4. Carefully scoop out the insides of the apple with the melon baller, going slowly and paying attention. Keep your hand wrapped around the apple as you do this: it will help to stabilize things, but you’ll also feel if you begin to scoop too close to the skin. It doesn’t have to be perfect in there: leave maybe a 1/4 inch of apple, but don’t overthink it.
  5. As you finish each apple, set them open-side-down on your work surface; it helps keep the brown away.
  6. Take the leftover apple pieces and rough chop 1 1/2 cups of it to use in the stuffed apples. Eat the rest or save it for later by squeezing a bit of lemon over.

Back to the filling:

Once your onions and celery are finished, add the apples and sage and cook for another 5-6 minutes until apples are soft. Add parsley and cranberries, stirring to combine. This is where I want you to season, and season well; there are lots of things in here, and baked together without proper seasoning, all these lovely flavors could lose some of their luster if not properly seasoned. Don’t be skimpy, but work carefully, adding sea salt and ground pepper, stirring, then tasting. Repeat as needed until you love the flavor, then sprinkle a little salt and pepper over top your (currently empty) apples.

Let’s stuff those apples:

Preheat the oven to 400˚F. Lightly butter the insides of a deep baking dish. I used a 1.5 quart oval dish for this, but use what fits your apples the best. If you’re not sure about what will work, test a few out pre-buttering to determine which works best for you.

Working one at a time, grab an apple and hold it firmly in your hand. Using a medium spoon (one which will be easy to work with and fit into the apple with no trouble), giving your filling a quick stir and start scooping it into the apple. Press firmly down as you go to send the filling to eliminate any pockets,  and slightly heap the filling out of the top, making a small mound. Set in the prepared baking dish, and repeat with the rest of the apples.

Make the topping:

Stir together the parmesan and panko in a medium bowl until combined. Add melted butter and stir with a fork until ingredients are evenly coated. Using a small spoon and your fingers, lift heaping spoonfuls of the mixture up and carefully press it into the tops of your apples, pushing it gently but firmly on top of the filling; it should adhere well, but don’t be afraid to use your hands here. Once your topping has been evenly distributed, place in the oven, uncovered, and bake for 30-40 minutes, until crackly and heated. It’s a very forgiving recipe in that you’d have to basically forget about them for hours for them to be ruined, but check them at around the 30 minute mark. Your topping should be a deep golden and your filling should be hot all the way to the center.

Remove from the oven and serve immediately.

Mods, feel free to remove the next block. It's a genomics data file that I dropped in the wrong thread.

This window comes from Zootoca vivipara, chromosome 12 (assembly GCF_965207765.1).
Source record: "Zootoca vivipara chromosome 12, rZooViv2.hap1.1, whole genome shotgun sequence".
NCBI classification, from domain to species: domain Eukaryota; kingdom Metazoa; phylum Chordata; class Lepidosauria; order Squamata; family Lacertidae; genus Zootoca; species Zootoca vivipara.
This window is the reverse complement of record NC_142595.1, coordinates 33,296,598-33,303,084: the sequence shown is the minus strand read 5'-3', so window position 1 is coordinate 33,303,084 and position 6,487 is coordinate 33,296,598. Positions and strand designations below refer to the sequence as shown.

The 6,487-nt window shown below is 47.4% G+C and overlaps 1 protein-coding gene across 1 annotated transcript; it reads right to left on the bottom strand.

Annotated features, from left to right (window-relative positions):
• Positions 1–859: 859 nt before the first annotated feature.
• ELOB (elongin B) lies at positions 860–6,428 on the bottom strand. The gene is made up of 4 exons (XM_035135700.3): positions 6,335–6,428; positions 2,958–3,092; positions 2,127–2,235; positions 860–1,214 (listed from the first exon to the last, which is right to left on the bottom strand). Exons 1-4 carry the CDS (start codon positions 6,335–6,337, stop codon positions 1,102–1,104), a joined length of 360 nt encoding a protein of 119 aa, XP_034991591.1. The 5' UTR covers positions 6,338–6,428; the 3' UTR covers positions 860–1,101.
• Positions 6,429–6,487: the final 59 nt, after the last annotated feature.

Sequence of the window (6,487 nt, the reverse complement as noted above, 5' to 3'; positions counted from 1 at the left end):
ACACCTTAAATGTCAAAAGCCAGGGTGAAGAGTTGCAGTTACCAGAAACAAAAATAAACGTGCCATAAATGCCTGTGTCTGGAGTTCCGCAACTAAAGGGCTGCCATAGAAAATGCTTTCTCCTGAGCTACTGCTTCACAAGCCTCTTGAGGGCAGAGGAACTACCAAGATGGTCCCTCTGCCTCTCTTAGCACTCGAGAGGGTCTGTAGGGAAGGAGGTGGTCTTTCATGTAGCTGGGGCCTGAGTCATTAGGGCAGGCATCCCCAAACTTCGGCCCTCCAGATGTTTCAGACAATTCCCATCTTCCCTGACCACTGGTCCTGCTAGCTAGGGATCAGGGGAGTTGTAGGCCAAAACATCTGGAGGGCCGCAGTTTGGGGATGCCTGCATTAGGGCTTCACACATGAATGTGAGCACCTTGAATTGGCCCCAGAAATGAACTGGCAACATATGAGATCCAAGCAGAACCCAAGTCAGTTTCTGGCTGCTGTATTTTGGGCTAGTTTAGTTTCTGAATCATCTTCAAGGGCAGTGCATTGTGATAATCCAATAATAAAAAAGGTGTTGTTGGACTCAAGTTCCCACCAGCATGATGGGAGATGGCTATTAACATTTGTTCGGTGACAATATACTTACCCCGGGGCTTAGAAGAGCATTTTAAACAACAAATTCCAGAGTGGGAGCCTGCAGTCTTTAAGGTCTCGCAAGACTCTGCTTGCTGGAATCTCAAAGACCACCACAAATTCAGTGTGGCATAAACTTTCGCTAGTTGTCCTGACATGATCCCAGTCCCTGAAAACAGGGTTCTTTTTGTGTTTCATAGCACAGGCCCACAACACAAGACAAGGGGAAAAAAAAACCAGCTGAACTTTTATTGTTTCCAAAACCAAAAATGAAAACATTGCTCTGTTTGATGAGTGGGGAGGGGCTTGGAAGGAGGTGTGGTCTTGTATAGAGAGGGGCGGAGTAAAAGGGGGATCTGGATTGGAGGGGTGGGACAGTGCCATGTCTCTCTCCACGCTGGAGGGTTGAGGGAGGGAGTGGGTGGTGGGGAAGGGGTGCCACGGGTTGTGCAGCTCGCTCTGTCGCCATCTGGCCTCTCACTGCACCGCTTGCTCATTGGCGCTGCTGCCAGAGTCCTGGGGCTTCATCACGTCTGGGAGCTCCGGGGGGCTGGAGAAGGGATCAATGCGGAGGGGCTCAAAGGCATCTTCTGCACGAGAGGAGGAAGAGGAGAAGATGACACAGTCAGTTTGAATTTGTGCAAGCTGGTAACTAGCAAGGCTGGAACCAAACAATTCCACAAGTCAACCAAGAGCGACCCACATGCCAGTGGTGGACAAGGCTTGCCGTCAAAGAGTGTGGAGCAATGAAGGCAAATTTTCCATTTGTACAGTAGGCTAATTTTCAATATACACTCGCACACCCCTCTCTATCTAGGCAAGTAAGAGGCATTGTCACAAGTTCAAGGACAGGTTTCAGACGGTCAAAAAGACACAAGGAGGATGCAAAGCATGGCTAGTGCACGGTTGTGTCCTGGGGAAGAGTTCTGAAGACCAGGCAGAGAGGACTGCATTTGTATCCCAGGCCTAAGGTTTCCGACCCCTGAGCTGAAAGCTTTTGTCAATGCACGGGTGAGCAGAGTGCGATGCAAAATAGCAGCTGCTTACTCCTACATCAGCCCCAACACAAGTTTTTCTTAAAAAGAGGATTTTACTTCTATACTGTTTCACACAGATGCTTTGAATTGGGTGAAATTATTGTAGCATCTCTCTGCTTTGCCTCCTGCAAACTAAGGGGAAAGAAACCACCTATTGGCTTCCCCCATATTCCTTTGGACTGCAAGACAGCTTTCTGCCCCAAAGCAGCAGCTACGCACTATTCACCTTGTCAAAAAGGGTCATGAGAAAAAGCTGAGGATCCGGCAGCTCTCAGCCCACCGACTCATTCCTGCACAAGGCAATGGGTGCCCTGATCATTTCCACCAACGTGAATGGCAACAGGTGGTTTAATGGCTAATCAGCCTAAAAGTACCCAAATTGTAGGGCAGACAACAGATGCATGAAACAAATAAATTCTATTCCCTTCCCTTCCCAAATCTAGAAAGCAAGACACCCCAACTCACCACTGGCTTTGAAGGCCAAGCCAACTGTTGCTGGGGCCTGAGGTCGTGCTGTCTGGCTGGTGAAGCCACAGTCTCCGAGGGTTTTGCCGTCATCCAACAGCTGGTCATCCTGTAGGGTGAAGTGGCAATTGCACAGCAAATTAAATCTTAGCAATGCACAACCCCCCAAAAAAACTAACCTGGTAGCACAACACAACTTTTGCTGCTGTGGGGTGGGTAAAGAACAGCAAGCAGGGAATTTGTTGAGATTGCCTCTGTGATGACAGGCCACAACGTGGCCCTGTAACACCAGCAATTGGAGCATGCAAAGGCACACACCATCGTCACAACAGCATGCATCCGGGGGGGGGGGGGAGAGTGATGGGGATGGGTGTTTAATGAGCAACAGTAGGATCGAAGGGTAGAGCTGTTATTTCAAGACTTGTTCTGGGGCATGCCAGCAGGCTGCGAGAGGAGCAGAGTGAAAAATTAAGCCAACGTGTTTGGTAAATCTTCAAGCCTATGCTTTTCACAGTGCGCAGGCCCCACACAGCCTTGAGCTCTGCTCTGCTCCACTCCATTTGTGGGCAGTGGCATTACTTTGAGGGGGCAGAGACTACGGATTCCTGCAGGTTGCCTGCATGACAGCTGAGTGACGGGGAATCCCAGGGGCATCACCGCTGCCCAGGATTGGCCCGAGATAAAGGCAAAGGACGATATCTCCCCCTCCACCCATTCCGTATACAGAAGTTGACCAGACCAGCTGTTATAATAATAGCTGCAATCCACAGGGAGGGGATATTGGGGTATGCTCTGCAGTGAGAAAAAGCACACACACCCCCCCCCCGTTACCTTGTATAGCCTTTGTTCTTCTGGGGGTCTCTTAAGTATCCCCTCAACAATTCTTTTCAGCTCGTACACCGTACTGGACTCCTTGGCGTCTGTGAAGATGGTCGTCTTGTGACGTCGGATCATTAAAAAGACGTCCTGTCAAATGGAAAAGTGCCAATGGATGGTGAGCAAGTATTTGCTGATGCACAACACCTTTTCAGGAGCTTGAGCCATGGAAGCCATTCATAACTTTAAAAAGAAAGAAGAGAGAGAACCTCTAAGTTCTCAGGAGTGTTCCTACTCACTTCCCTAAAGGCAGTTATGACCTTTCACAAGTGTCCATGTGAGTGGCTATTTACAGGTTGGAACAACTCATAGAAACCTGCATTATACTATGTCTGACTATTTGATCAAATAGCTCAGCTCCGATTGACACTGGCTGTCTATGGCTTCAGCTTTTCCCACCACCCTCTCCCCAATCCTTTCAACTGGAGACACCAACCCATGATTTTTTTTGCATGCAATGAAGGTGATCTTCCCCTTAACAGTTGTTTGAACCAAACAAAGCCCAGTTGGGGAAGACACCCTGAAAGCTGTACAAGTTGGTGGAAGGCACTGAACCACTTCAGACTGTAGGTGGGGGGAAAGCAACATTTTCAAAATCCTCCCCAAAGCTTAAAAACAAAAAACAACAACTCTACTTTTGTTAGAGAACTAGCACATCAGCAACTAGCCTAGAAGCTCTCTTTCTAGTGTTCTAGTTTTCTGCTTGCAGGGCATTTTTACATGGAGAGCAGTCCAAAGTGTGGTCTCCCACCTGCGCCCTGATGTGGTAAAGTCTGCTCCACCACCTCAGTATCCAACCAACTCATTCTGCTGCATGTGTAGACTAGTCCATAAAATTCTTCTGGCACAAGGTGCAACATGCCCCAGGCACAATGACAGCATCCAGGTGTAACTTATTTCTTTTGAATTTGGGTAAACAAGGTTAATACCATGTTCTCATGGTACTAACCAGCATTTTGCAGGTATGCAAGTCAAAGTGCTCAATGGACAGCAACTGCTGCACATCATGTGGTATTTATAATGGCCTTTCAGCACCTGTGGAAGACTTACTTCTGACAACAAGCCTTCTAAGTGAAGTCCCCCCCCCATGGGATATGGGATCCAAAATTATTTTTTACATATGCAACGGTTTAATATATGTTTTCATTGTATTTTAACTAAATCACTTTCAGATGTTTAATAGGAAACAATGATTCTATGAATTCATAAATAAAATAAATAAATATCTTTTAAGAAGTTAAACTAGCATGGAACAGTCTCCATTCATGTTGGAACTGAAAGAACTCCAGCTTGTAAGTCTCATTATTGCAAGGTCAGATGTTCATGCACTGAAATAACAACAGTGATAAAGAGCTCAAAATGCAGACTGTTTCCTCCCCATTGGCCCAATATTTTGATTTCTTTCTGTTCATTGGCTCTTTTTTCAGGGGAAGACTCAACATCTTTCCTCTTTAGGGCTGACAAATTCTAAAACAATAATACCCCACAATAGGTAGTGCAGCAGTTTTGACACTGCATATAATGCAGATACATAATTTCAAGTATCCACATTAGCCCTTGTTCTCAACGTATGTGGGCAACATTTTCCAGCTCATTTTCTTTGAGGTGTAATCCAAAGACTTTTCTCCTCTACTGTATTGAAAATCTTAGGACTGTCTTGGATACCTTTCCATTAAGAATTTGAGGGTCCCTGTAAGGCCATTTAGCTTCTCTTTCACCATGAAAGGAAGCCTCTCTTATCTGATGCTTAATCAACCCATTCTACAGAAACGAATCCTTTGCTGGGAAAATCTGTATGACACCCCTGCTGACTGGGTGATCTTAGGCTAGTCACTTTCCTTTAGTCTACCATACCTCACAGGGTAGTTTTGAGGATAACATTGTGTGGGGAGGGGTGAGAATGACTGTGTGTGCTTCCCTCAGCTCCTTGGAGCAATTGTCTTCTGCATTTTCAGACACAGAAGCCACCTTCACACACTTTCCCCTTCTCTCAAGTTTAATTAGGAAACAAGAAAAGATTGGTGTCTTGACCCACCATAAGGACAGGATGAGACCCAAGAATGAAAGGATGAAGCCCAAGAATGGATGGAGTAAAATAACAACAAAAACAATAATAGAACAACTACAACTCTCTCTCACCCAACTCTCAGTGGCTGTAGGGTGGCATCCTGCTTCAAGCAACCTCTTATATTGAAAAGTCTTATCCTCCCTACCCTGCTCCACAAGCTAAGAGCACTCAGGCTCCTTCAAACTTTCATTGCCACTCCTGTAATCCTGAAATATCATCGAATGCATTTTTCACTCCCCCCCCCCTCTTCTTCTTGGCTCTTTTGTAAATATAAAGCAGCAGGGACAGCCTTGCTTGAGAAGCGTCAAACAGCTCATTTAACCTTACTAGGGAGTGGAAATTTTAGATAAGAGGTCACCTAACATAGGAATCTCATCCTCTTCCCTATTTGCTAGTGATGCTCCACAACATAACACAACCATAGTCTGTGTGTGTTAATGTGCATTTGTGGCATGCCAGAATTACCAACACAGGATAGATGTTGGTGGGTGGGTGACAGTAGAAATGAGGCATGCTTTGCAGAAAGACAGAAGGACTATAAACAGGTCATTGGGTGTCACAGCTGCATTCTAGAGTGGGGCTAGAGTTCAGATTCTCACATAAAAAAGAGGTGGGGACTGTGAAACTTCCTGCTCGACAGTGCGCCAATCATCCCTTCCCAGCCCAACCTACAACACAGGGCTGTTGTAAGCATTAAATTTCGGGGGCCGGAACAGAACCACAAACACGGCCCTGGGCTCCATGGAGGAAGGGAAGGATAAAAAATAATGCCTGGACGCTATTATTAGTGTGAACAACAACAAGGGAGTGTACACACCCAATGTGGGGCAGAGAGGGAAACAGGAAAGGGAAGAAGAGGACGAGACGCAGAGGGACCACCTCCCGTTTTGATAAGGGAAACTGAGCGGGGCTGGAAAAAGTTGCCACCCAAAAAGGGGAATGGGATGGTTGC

PS: Am I the only one who got a kick out of saying “baller” that many times? I know my spell check enjoyed it quite a bit. 

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29 Comments on "thanksgiving-stuffed apples."

  1. Oh yum! I made apple dumplings for my grandmother over the weekend and couldn’t get over how easy they were to make. The hardest part was pealing them. These look wonderful and will make the perfect side for Thanksgiving.

    • shannon says:

      I think i saw those lovely apple dumplings in my reader (which i have been neglecting, as i am lazy) and they were adorable! Peeling is always the nuisance part of apples, really: any excuse i can make to not peel them, i’ll make it. My mom and my sister both saw these and want to try them, so a little thanksgiving addition of these things may be in order. or maybe we pregame with them. :)

  2. Deb says:

    I don’t think I can wait until the holiday to try the Thanksgiving Apples! What an irresistible recipe for autumn!

    • shannon says:

      thanks, Deb! good news is, you don’t have to wait: apples are so great right now, and our markets are flooded with them, so i’d use that as my excuse to go right ahead and do it. :)

  3. Oh no, you are rushing the season. But that’s OK, because these look like something I could totally go crazy over. I do like them apples!

  4. So aside from being an amazing woman, you’re like blowing my mind right now. Like, literally. I’ve actually NEVER SEEN A SAVORY STUFFED APPLE. Also, this makes me want to make apple stuffing for thanksgiving, and my stuffing recipe is rather similar to what you’ve got going on here, so I think it would TOTALLY work.

    What’s the TEXTURE of the apple after it’s baked? I assume it softens up a bit, right? Is there still some crunch in there? Seriously. Mind = Blown. Oh and it goes without saying that these look a-freaking-mazing. True story.

    • shannon says:

      i love blowing your mind! :) Now i want to try the sweet version, since these worked out so well. Have you ever had apples in stuffing? it’s not to be missed. We do one ever year and apples are a requirement.

      You summed up the texture quite nicely there: softens, but not in a mushy way, with a little bit of crunch which would vary depending on apple type. For example, the granny smiths i used retained more of a crunch than the gala apples did, but both held firm, and each imparts a different level of sweetness, too.

      it doesn’t hurt that these are very photogenic: like they WANT to be photographed…i didn’t have to do much; they pretty themselves up.